TV Review: 'Cashmere Mafia'
Breezy show won't make anyone forget about 'Sex'
Now, folks involved with the show, including Darren Star, who created "SATC" for HBO, have been saying for some time that "Cashmere Mafia" shouldn't be compared with that other series, it's not a copy, it's its own thing. And I'd be willing to go with that, if the show itself didn't make it so bloody hard not to think about its predecessor.
The breezy, bouncy score could fit right under any one of Carrie and Miranda's walk-and-talks through New York. In between scenes in the pilot, there's a street-level shot of the Chrysler building that looks like it was lifted directly from the "SATC" titles. Close your eyes, and even some of Miranda Otto's line readings sound like she's channeling Kim Cattrall.
There are, to be fair, some differences. Two of the four principal characters -- Otto's hotel executive and Frances O'Connor's investment banker -- are married and have kids, and the show spends as much time at work with the four leads (Lucy Liu and Bonnie Somerville are the other two), long-time friends and powerful businesswomen, as on their personal lives, which are unsurprisingly hectic.
As we meet Liu's Mia Mason, she's locked in battle for the publisher's job at a magazine group with her newly minted fiance (guest star Tom Everett Scott, who sparks well with Liu and whom the series would do well to bring back). Otto's Juliet Draper finds out her husband (Peter Hermann) is cheating on her with an acquaintance, O'Connor's Zoe Burden is feeling her last name, what with work and family and unreliable help, and Somerville's Caitlin Dowd, a marketing executive for a cosmetics firm, is sorting out feelings for the new person in her life: a female colleague (recurring guest star Lourdes Benedicto).
The way "Mafia" handles the tentative steps Caitlin takes toward her new sexuality is interesting. Her friends' reactions range from supportive to a little judgmental, partly because they know she hasn't been very good at any kind of relationship in the past. Caitlin herself isn't that sure of things either, and I think her exploration of those conflicted feelings could make for compelling drama.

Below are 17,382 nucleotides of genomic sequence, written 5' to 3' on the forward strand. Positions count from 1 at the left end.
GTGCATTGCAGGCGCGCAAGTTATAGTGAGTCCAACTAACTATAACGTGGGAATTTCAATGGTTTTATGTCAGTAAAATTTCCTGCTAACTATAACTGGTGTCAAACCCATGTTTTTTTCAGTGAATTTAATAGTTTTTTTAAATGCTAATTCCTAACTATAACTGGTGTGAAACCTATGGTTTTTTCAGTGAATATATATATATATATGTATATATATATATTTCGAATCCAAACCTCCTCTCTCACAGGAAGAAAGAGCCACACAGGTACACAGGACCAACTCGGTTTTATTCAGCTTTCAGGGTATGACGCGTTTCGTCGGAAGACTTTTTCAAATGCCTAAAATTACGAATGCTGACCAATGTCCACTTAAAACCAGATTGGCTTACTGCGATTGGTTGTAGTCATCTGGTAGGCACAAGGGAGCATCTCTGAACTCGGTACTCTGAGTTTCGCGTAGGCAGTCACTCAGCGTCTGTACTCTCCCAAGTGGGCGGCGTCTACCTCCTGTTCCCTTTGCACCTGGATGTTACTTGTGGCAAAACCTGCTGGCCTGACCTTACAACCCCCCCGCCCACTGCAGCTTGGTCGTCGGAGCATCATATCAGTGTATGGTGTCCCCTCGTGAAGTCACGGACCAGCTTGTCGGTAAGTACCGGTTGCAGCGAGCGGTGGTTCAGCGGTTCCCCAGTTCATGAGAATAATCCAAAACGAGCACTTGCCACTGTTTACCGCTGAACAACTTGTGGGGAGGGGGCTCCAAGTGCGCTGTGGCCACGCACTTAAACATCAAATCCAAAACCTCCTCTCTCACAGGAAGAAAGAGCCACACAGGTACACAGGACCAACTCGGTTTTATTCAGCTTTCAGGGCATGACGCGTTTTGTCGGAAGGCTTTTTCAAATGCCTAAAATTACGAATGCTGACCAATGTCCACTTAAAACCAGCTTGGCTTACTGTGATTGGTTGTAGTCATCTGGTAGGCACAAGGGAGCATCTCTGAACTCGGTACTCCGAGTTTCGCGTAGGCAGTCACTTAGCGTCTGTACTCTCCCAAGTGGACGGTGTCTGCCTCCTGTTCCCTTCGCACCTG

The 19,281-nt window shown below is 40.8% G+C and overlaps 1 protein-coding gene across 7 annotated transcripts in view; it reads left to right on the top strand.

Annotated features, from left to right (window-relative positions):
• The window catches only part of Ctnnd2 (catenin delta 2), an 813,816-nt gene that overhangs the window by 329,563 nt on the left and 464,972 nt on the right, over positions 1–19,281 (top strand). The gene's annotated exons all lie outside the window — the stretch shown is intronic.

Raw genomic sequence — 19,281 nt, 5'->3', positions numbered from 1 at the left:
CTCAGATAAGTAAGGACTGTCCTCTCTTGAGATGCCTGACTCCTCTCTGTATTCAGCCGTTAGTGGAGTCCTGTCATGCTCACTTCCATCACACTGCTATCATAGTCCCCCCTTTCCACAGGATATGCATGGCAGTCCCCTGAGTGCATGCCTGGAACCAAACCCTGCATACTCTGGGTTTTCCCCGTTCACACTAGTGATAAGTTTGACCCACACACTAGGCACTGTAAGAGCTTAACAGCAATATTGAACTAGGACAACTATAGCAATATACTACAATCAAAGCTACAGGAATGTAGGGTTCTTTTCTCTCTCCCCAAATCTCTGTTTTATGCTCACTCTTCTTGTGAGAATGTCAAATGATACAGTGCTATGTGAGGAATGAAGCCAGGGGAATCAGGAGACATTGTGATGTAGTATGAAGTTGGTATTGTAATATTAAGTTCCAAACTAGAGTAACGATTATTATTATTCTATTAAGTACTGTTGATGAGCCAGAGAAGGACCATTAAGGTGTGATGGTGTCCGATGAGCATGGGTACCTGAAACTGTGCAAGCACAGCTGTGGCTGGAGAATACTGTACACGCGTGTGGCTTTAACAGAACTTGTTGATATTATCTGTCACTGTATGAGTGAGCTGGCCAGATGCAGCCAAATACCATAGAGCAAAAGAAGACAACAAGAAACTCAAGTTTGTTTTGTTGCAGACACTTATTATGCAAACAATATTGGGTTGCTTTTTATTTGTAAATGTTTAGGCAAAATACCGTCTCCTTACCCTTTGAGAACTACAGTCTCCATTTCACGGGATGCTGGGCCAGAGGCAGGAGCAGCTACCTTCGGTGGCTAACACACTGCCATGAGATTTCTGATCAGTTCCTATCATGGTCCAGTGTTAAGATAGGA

I'm not sure, however, that "Cashmere Mafia" is reaching quite that high. This is not a weighty show. It bebops along from conflict to conflict, pausing now and then for a sharply delivered line or a well-timed reaction shot, but once it's over there's not much that sticks with you.
One thing that did stick with me, though, was the sense that, inasmuch as there are bad guys in "Cashmere Mafia," they're other women: the stay-at-home mom who passive-aggressively questions Zoe's parenting and hits on her husband, the equally powerful woman who's sleeping with Juliet's husband, the flaky assistant and the entitled nanny. The men come off mostly hapless, although Julian Ovenden, who play's Zoe's architect husband, shows signs of a backbone in episode two.
The show has improved from the mostly joyless pilot sent to critics over the summer; it's lighter on its feet and funnier than the first try. That may be a hopeful sign for things to come, but it still adds up to not very much. As an hour-long diversion from time to time, "Cashmere Mafia" might be fine. But I'm not ready to commit.